Anyway, Scott’s friend Mike find cigarette burns inside his prized car after he peed on the roses and threw a cigarette on the ground, then Scott and Annie return home one day to find Charlie mowing the lawn. Scott is understandably annoyed, though of course he won’t call the police even though he thinks Charlie could not just be lurking in the woods right by the house but could even be inside the house! And he thinks that he’s got designs on his wife! But Annie – she bleeding well invites him round for Thanksgiving dinner! And is just as friendly when he shows up unannounced with gifts! It’s kind of ironic that today’s Hollywood likes to show off how progressive it is and have women in more and stronger roles, yet some of their female characters are still complete idiots. I’m divided as to whether the quick shots of Charlie by or in the house work. They’re rather unsettling despite the overdone musical stings which tend to come on a second or two after the scare, so do work in terms of getting the viewer nicely worked up. However, they tell us that Charlie is definitely a dangerous nutter early on, and some ambiguity in the first half may have been preferable. There’s a scene where Scott confronts Charlie in a bar and tells him to keep away. Because we already know to be afraid of Charlie, we don’t feel for him, but I couldn’t help but remember how interestingly The Gift [easily the best in this subgenre in recent years] handled scenes like this, and how it dared to make its supposed hero more sympathetic than its villain, thereby putting a bit of a twist on things and even challenging the viewer. In The Intruder, we know that we’re meant to be afraid of Charlie right from the offset, so we’re just sitting around waiting for him to do some bad stuff, only that because this is a ‘PG-13′ movie in America [’15’ in the UK and I’m not sure why – there’s some sexual threat but it’s very tame], you know that you’re not going to see him do anything bad properly [one un-explicit murder is all you get], and Taylor isn’t good enough a director to make up for this.
Annie is at home, Scott is at work, Charlie is usually lurking around – you’ll be able to predict most of the way things go, and even tick off the expected scenes as they go by, such as when Scott gets a colleague to find stuff out about Charlie. There’s an effective night time scene when our couple, both of whom have been drinking [in fact the Russells seem to be constantly knocking it back, they get through more vino than I do], hear a noise and wonder if Charlie is in the house. But the climax, if a little more intense than I expected, is severely weakened by choosing to shoot much of it with close-ups and a very jittery camera which fails to conceal some very poor, even amateurish, staging. I suppose this doesn’t matter much if you don’t take the film seriously, and indeed there are signs that maybe we’re not meant to, like a bit where Charlie is talking and the menacing soundtrack music drowns out the sound of his voice for a bit, and another one when he pulls faces while looking at himself in a mirror. Quaid, in what I think is his first villainous part, seems to be having fun here, but no matter how much shadow cinematographer Daniel Pearl has fall across his visage, Quaid just doesn’t have the face for convincing nastiness, and when he eventually lets rip he seems to be channeling Jack Nicholson in The Shining [a film which is referenced several times], but doesn’t possess Nicholson’s peculiar knack for being both funny and frightening at the same time. Michael Ealy and Meagan Good are both good as the Howards though, though it’s sometimes painful to see them struggling with the poor writing of their characters.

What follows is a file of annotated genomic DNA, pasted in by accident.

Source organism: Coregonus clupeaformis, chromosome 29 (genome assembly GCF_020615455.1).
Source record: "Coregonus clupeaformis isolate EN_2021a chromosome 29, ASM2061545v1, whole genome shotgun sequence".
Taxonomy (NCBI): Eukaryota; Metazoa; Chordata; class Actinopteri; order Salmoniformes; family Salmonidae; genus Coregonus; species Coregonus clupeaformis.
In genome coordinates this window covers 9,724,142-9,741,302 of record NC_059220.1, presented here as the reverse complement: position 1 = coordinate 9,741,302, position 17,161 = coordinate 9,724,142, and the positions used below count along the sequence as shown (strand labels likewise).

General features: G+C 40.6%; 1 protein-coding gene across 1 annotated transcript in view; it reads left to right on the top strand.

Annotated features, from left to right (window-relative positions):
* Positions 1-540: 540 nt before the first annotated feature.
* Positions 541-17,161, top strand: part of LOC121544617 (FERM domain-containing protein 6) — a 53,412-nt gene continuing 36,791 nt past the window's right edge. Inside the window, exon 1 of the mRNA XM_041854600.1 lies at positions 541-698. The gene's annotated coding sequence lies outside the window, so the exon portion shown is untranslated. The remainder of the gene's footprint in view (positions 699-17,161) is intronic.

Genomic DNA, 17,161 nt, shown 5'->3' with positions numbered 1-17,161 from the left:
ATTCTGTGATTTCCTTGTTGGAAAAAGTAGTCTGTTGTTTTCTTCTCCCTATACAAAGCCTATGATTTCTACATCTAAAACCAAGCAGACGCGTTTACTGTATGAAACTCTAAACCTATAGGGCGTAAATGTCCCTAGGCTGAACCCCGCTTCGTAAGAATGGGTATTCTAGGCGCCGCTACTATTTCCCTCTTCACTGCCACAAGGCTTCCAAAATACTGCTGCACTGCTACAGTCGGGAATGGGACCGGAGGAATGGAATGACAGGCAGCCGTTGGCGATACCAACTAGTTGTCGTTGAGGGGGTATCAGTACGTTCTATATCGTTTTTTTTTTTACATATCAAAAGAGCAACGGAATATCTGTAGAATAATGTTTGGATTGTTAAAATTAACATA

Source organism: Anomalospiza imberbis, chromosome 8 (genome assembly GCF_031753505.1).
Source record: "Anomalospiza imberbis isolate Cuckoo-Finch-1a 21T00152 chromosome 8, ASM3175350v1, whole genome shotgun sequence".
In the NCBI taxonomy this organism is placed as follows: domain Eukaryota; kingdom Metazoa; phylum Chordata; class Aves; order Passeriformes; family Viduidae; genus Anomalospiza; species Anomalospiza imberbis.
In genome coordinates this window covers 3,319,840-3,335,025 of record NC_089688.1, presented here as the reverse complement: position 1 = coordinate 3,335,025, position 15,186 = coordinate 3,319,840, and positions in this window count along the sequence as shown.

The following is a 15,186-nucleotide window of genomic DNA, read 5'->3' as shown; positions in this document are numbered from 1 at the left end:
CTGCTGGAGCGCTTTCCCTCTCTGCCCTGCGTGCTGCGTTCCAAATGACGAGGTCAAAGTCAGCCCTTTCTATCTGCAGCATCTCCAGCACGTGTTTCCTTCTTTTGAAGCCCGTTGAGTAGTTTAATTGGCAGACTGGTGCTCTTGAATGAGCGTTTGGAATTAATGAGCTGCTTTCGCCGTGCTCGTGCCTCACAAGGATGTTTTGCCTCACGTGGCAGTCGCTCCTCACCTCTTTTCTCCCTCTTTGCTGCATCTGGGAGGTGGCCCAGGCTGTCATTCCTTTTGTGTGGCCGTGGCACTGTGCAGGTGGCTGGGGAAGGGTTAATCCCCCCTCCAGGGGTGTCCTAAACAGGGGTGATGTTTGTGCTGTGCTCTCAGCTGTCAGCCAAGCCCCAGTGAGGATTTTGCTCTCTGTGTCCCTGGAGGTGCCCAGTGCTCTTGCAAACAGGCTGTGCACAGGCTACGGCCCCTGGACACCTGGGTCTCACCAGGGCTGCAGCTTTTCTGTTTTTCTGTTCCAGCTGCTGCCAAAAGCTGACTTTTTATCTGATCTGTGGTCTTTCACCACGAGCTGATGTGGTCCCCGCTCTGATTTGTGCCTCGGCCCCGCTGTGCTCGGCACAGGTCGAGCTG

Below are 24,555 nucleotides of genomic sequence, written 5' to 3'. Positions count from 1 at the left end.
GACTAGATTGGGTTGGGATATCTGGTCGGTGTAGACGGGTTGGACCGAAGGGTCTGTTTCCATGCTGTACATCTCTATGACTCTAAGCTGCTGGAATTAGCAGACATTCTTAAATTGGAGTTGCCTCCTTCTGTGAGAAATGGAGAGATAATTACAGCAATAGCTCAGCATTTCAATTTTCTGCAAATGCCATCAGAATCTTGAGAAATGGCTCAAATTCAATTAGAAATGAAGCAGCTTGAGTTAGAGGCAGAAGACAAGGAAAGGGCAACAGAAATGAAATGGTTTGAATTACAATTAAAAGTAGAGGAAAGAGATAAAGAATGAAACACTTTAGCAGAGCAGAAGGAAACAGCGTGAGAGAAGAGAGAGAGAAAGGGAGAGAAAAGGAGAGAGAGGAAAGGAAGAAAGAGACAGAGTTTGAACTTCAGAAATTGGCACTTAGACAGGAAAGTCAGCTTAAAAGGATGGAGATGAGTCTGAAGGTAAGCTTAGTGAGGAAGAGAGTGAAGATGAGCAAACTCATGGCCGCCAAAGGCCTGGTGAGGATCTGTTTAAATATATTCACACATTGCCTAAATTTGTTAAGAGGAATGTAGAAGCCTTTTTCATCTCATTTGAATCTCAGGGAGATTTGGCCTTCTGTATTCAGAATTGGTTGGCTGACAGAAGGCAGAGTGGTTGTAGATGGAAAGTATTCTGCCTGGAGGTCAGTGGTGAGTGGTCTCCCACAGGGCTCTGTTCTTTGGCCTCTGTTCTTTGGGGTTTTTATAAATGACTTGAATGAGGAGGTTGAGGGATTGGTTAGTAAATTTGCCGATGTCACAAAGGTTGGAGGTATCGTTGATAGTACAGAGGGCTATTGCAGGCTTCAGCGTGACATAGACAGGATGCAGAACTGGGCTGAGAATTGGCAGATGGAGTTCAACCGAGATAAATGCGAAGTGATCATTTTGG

I’m not the kind of person who looks for these things, but it wasn’t long before I began to notice a rather obvious social/political element. I shouldn’t have been surprised – two of Taylor’s other recent films – Supremacy and Traffik – also portray one colour in danger from another colour – and guess who the baddies are? The Intruder does the same thing, which in itself isn’t a problem if taken on its own, but here we even have the bad guy not just be full of toxic masculinity but often wear a very familiar looking red cap! I’m sure that the connection I’m making was intended. While we should by now be used to Hollywood’s political stance, and its posturing and preaching, I can’t be the only one wishing that they would concentrate more on – you know – entertainment, while Taylor’s agenda-filled exploitation of multicultural tensions feels downright irresponsible now that he’s done it three times. Without reading any in detail, I gather that reviews of The Intruder are generally negative, yet I’ll bet that very few, if any, critics have been brave enough to comment on this particular aspect even if it seems blatantly clear to me. What’s even sadder is that if this film had featured a black guy tormenting white folks, the Twitterati would have cried their favourite word –“racist” – and a storm would have probably ensured. It’s all so very one-sided. In any case, this does add an undoubtedly interesting aspect to The Intruder, a film which just isn’t that interesting otherwise.
The large amount of pop music thrown into the first act seems out of place in this particular film, and at times it appears that Taylor is relying on Geoff Zanelli’s music score to do the job that he should be doing. The Intruder actually feels very much like it’s come from the early ’90s, a time when loads of similar efforts were coming out and more often than not were going straight to video or sometimes cable in the US. The only real difference is that it lacks hardly anything in the way of exploitative elements i.e. nudity, blood – though a somewhat trashy aesthetic is still just about maintained in spite of that. The latter is just about enough for me to partly recommend The Intruder to fans of this kind of thing, even though they will have undoubtedly seen it all before many times and better.